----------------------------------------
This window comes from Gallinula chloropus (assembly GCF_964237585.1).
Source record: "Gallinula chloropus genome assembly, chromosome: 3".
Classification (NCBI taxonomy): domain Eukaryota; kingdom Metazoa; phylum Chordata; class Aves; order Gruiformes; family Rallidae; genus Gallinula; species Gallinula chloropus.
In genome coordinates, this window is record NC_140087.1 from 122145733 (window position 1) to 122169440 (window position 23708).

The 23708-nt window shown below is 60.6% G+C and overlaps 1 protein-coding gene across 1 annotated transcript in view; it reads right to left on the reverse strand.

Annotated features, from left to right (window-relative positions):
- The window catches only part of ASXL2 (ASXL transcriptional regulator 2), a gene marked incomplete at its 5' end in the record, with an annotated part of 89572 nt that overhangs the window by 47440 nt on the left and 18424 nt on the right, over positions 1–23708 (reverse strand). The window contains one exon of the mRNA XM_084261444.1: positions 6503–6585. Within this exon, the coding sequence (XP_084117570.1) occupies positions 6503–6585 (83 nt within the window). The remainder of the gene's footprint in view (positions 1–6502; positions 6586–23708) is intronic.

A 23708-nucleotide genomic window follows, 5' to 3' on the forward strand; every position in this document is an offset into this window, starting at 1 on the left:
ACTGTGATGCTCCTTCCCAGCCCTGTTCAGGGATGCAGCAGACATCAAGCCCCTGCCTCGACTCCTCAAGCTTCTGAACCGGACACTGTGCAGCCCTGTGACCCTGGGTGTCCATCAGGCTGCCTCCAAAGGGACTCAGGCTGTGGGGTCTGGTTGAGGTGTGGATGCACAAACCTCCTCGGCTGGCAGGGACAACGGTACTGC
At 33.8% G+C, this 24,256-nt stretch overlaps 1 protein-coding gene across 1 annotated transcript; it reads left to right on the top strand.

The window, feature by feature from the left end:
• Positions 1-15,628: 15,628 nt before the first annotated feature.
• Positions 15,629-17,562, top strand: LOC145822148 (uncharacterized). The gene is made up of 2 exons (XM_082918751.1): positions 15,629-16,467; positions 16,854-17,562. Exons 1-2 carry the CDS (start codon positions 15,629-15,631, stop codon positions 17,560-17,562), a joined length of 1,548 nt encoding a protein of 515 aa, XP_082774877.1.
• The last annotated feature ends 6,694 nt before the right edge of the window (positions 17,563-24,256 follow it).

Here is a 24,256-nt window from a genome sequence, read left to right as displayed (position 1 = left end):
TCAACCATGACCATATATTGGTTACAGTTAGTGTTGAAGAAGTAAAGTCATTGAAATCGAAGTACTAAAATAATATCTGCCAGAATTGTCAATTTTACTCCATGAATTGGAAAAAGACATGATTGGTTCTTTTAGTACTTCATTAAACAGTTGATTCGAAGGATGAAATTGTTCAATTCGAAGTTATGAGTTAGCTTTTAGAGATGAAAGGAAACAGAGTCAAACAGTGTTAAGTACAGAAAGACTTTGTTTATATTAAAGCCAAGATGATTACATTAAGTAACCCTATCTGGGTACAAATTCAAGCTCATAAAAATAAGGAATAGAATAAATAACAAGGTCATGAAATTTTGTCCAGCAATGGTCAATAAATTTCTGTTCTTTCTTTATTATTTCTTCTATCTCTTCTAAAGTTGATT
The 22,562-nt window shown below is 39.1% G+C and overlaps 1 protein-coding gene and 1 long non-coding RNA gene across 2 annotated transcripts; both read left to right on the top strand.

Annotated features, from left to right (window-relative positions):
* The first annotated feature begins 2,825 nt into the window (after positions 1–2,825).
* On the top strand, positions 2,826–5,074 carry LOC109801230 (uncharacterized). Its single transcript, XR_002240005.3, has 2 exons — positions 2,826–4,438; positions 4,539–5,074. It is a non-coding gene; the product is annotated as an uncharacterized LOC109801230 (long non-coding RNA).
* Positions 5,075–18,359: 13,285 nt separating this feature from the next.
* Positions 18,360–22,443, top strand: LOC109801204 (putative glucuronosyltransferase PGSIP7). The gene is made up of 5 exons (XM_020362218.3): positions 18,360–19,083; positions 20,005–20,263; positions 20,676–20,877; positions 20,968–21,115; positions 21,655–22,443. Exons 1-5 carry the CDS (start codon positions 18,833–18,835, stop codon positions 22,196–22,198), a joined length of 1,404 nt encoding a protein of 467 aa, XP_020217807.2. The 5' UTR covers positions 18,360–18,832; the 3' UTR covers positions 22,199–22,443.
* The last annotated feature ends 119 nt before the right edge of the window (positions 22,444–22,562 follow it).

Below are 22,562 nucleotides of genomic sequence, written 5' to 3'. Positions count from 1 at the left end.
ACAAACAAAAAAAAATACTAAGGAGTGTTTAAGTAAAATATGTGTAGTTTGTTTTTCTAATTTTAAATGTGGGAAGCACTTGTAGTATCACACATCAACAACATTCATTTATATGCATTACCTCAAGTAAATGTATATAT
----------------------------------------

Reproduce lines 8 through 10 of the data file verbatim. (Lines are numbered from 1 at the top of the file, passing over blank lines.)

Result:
A 23708-nucleotide genomic window follows, 5' to 3' on the forward strand; every position in this document is an offset into this window, starting at 1 on the left:
ACTGTGATGCTCCTTCCCAGCCCTGTTCAGGGATGCAGCAGACATCAAGCCCCTGCCTCGACTCCTCAAGCTTCTGAACCGGACACTGTGCAGCCCTGTGACCCTGGGTGTCCATCAGGCTGCCTCCAAAGGGACTCAGGCTGTGGGGTCTGGTTGAGGTGTGGATGCACAAACCTCCTCGGCTGGCAGGGACAACGGTACTGC
At 33.8% G+C, this 24,256-nt stretch overlaps 1 protein-coding gene across 1 annotated transcript; it reads left to right on the top strand.